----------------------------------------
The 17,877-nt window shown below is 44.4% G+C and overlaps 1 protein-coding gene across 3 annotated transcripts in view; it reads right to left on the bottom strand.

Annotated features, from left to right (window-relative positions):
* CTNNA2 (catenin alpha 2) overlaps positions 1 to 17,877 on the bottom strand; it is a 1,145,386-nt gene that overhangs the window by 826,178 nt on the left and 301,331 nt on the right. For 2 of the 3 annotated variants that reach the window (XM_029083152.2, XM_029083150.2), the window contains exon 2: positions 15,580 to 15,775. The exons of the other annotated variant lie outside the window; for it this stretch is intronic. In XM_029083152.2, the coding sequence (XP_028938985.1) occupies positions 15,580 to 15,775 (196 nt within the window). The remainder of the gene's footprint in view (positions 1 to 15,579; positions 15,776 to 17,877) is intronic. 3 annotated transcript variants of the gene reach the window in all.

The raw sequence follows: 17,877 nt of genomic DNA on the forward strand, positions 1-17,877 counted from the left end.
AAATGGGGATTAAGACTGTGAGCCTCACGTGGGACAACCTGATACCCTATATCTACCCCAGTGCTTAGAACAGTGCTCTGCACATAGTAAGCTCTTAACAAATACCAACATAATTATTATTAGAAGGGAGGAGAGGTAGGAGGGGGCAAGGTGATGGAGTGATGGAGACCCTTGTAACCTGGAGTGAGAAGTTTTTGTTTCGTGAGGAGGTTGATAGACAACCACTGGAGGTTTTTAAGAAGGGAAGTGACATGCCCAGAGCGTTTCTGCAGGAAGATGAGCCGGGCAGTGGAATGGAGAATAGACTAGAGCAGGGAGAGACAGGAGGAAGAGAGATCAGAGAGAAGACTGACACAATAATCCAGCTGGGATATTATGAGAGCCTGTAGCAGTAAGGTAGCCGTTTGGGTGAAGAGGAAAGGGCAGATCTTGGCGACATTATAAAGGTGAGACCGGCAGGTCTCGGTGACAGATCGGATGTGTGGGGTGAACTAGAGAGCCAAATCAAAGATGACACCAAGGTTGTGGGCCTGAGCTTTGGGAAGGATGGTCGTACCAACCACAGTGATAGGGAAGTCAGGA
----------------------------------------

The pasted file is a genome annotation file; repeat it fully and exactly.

The 17,877-nt window shown below is 44.4% G+C and overlaps 1 protein-coding gene across 3 annotated transcripts in view; it reads right to left on the bottom strand.

Annotated features, from left to right (window-relative positions):
* CTNNA2 (catenin alpha 2) overlaps positions 1 to 17,877 on the bottom strand; it is a 1,145,386-nt gene that overhangs the window by 826,178 nt on the left and 301,331 nt on the right. For 2 of the 3 annotated variants that reach the window (XM_029083152.2, XM_029083150.2), the window contains exon 2: positions 15,580 to 15,775. The exons of the other annotated variant lie outside the window; for it this stretch is intronic. In XM_029083152.2, the coding sequence (XP_028938985.1) occupies positions 15,580 to 15,775 (196 nt within the window). The remainder of the gene's footprint in view (positions 1 to 15,579; positions 15,776 to 17,877) is intronic. 3 annotated transcript variants of the gene reach the window in all.

The raw sequence follows: 17,877 nt of genomic DNA on the forward strand, positions 1-17,877 counted from the left end.
AAATGGGGATTAAGACTGTGAGCCTCACGTGGGACAACCTGATACCCTATATCTACCCCAGTGCTTAGAACAGTGCTCTGCACATAGTAAGCTCTTAACAAATACCAACATAATTATTATTAGAAGGGAGGAGAGGTAGGAGGGGGCAAGGTGATGGAGTGATGGAGACCCTTGTAACCTGGAGTGAGAAGTTTTTGTTTCGTGAGGAGGTTGATAGACAACCACTGGAGGTTTTTAAGAAGGGAAGTGACATGCCCAGAGCGTTTCTGCAGGAAGATGAGCCGGGCAGTGGAATGGAGAATAGACTAGAGCAGGGAGAGACAGGAGGAAGAGAGATCAGAGAGAAGACTGACACAATAATCCAGCTGGGATATTATGAGAGCCTGTAGCAGTAAGGTAGCCGTTTGGGTGAAGAGGAAAGGGCAGATCTTGGCGACATTATAAAGGTGAGACCGGCAGGTCTCGGTGACAGATCGGATGTGTGGGGTGAACTAGAGAGCCAAATCAAAGATGACACCAAGGTTGTGGGCCTGAGCTTTGGGAAGGATGGTCGTACCAACCACAGTGATAGGGAAGTCAGGA